I have read, though don’t know if it’s true, that one of the elements driving the bitcoin bubble is Russian oligarchs using it to evade the sanctions being placed on them by multiple Western governments (including the US, though Trump is failing to enforce it). If it’s true, then there will be at least one Government that endorses it, and then some Governments with incentive to squash it.

  13. The Stephen Miller Band

    Great post. I agree.

    In the same sentiment, a Hacker, wittingly or unwittingly, is by definition a Government Employee. Which Government is the only question.

    When it comes to Hacking & Hackers, Mr. Robot is more a fiction than the audience is led to believe. Otherwise, by now, the world would have been brought to its knees.

    The Resistance cannot happen online in the Virtual World. The Virtual World is Containment on Steroids.

  14. The Stephen Miller Band

    My comment necessarily assumes Bitcoin is the currency of Hackers. It’s a safe assumption.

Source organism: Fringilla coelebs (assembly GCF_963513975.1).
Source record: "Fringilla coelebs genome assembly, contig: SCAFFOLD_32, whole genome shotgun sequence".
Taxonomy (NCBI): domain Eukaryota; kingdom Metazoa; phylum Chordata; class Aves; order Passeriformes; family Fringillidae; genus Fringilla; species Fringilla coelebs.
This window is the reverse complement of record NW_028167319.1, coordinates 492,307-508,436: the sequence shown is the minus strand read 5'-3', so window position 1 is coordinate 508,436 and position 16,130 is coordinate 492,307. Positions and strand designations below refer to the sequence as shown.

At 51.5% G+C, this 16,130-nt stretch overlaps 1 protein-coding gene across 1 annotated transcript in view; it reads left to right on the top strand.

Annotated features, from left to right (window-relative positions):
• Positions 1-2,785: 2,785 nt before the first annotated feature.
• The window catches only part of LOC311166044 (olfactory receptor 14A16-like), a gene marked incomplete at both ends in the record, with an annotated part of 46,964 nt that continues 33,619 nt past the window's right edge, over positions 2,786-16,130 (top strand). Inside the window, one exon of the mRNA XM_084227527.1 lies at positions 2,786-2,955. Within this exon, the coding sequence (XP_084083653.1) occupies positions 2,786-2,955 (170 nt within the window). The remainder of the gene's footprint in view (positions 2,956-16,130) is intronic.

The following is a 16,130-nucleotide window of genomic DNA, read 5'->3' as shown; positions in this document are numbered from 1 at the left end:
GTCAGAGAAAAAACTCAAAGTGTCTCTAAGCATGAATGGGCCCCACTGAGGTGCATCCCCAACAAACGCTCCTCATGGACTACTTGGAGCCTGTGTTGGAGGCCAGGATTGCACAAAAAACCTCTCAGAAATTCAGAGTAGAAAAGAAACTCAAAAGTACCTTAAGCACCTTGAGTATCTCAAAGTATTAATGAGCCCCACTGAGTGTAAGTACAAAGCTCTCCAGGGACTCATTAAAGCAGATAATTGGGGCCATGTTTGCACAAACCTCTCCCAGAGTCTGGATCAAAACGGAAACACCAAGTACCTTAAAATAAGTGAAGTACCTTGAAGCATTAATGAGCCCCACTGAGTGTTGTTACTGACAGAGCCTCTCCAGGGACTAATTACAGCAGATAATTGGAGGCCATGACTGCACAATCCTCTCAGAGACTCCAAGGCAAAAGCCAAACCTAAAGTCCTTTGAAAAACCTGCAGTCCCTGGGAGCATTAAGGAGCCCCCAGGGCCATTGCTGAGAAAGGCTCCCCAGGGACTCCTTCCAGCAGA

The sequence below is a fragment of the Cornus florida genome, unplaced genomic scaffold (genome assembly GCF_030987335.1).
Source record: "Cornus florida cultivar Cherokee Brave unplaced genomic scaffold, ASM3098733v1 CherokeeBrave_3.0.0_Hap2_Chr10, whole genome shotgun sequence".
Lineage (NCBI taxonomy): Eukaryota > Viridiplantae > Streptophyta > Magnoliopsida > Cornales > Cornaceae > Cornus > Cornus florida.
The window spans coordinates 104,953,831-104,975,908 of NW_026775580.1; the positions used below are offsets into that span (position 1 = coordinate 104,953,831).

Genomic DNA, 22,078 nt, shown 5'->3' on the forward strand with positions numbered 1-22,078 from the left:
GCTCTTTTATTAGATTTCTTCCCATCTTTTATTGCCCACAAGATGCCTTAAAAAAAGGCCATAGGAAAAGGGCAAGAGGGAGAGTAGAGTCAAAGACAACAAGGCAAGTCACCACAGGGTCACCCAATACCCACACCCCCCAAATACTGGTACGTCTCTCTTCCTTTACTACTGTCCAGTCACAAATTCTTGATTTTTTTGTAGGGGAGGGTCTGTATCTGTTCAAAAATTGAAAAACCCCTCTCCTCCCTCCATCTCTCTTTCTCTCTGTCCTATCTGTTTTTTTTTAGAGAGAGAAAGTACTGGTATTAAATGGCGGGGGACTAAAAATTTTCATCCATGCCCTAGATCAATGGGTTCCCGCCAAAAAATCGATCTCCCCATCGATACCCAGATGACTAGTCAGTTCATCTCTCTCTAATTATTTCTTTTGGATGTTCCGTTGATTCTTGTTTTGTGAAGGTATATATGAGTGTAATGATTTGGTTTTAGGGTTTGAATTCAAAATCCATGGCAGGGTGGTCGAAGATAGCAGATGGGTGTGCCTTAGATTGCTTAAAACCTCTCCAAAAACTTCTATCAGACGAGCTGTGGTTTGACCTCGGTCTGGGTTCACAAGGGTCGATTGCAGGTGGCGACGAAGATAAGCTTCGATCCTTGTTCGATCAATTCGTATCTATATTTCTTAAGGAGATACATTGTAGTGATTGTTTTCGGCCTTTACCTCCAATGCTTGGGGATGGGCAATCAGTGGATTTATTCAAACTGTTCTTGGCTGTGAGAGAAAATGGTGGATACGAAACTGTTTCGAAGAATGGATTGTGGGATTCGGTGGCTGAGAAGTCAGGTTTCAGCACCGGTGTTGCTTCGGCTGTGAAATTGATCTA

15. The Stephen Miller Band

    Digital gold: Why Hackers Love Bitcoin

    The potential for bitcoin to enable ever bigger cybercrime is hard to assess, but there are extortion attempts taking place that make WannaCry look like child’s play (notably, by this morning, monitoring of the anonymous accounts used to collect the ransom payments in Friday’s attack showed a total haul of only $50,000). “For some companies, sometimes ransomware demands aren’t even worth the time it takes to call IT to try to find out if there’s a backup,” says Moty Cristal, a professional negotiator at Nest Negotiation Strategies in Tel Aviv.

    When the stakes are higher, bitcoin sums demanded in extortion cases can amount to millions of dollars. That’s when big corporations and governments call in Cristal, a former Lt Col in the Israeli Defence Force. He learned his trade in hostage situations. He says he helped secure the release in 2002 of Franciscan monks being held by suspected Palestinian militants inside a West Bank church. “In extortion scenarios, they threaten to leak data to competitors or steal identities,” he says from Moscow, where he is on business (he won’t elaborate). “Then the owner of that data is willing to pay a lot of money.” Cristal says last year he negotiated with the hackers of a major financial company, getting them to drop their ransom demand by half. “That was one of my best results,” he says. While the “emotional turbulence” in cyber-ransom scenarios is lower, he says the job is pretty much the same. “Basically, people are people are people,” he adds.